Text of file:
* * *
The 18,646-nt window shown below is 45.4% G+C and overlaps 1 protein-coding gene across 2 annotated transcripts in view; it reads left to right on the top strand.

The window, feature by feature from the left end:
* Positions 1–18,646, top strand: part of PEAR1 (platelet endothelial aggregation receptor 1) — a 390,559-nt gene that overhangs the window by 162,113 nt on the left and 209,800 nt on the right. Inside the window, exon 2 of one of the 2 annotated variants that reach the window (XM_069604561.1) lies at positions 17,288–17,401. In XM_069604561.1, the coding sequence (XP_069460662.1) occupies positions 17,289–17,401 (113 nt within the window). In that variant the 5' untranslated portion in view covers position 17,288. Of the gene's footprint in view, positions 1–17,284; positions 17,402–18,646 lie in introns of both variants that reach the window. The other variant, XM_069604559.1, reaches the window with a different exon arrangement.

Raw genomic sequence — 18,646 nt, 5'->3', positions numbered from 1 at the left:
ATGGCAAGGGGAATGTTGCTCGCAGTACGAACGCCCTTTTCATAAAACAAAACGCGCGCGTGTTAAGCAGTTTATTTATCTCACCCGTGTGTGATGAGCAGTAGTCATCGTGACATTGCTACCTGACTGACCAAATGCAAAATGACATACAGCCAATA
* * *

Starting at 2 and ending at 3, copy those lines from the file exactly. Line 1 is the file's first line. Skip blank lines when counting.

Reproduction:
The window, feature by feature from the left end:
* Positions 1–18,646, top strand: part of PEAR1 (platelet endothelial aggregation receptor 1) — a 390,559-nt gene that overhangs the window by 162,113 nt on the left and 209,800 nt on the right. Inside the window, exon 2 of one of the 2 annotated variants that reach the window (XM_069604561.1) lies at positions 17,288–17,401. In XM_069604561.1, the coding sequence (XP_069460662.1) occupies positions 17,289–17,401 (113 nt within the window). In that variant the 5' untranslated portion in view covers position 17,288. Of the gene's footprint in view, positions 1–17,284; positions 17,402–18,646 lie in introns of both variants that reach the window. The other variant, XM_069604559.1, reaches the window with a different exon arrangement.